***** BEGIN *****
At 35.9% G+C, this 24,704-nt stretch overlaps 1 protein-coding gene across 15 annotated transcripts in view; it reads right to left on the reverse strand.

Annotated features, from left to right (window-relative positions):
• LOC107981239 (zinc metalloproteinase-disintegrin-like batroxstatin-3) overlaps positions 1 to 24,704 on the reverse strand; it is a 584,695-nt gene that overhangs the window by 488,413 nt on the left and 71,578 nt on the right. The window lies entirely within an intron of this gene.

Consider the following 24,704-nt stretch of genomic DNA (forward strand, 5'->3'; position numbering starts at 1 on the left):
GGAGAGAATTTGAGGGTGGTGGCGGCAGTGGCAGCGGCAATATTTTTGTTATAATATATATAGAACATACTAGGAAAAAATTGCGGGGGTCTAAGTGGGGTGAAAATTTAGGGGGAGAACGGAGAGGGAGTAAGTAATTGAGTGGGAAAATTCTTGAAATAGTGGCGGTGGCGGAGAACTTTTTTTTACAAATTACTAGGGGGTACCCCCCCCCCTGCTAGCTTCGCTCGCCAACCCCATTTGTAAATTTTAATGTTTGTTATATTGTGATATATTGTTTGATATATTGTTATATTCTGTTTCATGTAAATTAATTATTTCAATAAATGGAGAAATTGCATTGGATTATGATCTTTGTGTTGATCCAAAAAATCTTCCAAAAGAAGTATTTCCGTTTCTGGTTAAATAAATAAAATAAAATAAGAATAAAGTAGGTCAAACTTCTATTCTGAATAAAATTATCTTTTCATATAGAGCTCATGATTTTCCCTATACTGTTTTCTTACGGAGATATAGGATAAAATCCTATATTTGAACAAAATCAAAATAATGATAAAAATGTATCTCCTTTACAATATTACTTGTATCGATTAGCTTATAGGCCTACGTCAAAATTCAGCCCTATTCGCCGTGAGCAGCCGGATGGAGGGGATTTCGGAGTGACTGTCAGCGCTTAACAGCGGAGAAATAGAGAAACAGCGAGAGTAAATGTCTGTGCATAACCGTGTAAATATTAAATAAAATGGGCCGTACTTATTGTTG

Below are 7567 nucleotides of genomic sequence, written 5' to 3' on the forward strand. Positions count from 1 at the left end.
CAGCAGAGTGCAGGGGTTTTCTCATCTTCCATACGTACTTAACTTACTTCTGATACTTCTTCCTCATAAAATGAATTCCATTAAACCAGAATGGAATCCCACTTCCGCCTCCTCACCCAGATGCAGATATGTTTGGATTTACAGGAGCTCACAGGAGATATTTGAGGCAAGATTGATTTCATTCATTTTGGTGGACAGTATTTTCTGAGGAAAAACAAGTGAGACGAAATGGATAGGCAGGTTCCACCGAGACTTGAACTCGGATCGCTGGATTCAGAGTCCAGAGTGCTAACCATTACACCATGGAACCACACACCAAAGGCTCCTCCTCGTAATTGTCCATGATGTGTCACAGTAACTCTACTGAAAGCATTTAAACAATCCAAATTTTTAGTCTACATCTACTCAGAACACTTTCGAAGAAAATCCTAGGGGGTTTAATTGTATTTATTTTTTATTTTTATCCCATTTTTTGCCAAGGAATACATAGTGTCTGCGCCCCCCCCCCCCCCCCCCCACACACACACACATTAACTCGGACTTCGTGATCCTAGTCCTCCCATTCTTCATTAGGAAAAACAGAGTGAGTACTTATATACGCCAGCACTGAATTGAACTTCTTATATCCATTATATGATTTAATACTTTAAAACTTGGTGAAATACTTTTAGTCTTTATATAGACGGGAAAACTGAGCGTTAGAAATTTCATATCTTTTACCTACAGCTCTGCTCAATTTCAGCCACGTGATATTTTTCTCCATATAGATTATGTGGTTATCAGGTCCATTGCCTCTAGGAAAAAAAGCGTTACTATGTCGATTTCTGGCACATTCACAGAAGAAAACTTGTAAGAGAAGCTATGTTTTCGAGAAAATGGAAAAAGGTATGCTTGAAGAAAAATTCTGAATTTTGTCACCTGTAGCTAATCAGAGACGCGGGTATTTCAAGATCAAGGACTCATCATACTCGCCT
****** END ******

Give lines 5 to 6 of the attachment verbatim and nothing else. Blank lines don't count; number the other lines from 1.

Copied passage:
GGAGAGAATTTGAGGGTGGTGGCGGCAGTGGCAGCGGCAATATTTTTGTTATAATATATATAGAACATACTAGGAAAAAATTGCGGGGGTCTAAGTGGGGTGAAAATTTAGGGGGAGAACGGAGAGGGAGTAAGTAATTGAGTGGGAAAATTCTTGAAATAGTGGCGGTGGCGGAGAACTTTTTTTTACAAATTACTAGGGGGTACCCCCCCCCCTGCTAGCTTCGCTCGCCAACCCCATTTGTAAATTTTAATGTTTGTTATATTGTGATATATTGTTTGATATATTGTTATATTCTGTTTCATGTAAATTAATTATTTCAATAAATGGAGAAATTGCATTGGATTATGATCTTTGTGTTGATCCAAAAAATCTTCCAAAAGAAGTATTTCCGTTTCTGGTTAAATAAATAAAATAAAATAAGAATAAAGTAGGTCAAACTTCTATTCTGAATAAAATTATCTTTTCATATAGAGCTCATGATTTTCCCTATACTGTTTTCTTACGGAGATATAGGATAAAATCCTATATTTGAACAAAATCAAAATAATGATAAAAATGTATCTCCTTTACAATATTACTTGTATCGATTAGCTTATAGGCCTACGTCAAAATTCAGCCCTATTCGCCGTGAGCAGCCGGATGGAGGGGATTTCGGAGTGACTGTCAGCGCTTAACAGCGGAGAAATAGAGAAACAGCGAGAGTAAATGTCTGTGCATAACCGTGTAAATATTAAATAAAATGGGCCGTACTTATTGTTG

Below are 7567 nucleotides of genomic sequence, written 5' to 3' on the forward strand. Positions count from 1 at the left end.